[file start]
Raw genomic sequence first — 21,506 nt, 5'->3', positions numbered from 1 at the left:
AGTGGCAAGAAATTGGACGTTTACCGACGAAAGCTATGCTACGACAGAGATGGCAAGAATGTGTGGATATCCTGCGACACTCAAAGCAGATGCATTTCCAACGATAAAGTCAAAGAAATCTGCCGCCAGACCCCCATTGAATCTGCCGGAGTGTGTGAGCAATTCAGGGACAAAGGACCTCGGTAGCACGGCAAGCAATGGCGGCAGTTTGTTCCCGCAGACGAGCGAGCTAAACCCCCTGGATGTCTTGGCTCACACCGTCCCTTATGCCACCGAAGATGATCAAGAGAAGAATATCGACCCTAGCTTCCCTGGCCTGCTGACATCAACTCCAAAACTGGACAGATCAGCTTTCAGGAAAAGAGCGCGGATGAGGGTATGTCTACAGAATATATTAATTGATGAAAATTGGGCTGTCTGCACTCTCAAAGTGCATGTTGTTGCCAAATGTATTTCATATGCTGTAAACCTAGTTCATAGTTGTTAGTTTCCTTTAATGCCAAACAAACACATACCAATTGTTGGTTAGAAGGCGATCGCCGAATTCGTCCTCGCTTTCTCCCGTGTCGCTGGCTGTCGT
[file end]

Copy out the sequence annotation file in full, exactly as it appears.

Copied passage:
Raw genomic sequence first — 21,506 nt, 5'->3', positions numbered from 1 at the left:
AGTGGCAAGAAATTGGACGTTTACCGACGAAAGCTATGCTACGACAGAGATGGCAAGAATGTGTGGATATCCTGCGACACTCAAAGCAGATGCATTTCCAACGATAAAGTCAAAGAAATCTGCCGCCAGACCCCCATTGAATCTGCCGGAGTGTGTGAGCAATTCAGGGACAAAGGACCTCGGTAGCACGGCAAGCAATGGCGGCAGTTTGTTCCCGCAGACGAGCGAGCTAAACCCCCTGGATGTCTTGGCTCACACCGTCCCTTATGCCACCGAAGATGATCAAGAGAAGAATATCGACCCTAGCTTCCCTGGCCTGCTGACATCAACTCCAAAACTGGACAGATCAGCTTTCAGGAAAAGAGCGCGGATGAGGGTATGTCTACAGAATATATTAATTGATGAAAATTGGGCTGTCTGCACTCTCAAAGTGCATGTTGTTGCCAAATGTATTTCATATGCTGTAAACCTAGTTCATAGTTGTTAGTTTCCTTTAATGCCAAACAAACACATACCAATTGTTGGTTAGAAGGCGATCGCCGAATTCGTCCTCGCTTTCTCCCGTGTCGCTGGCTGTCGT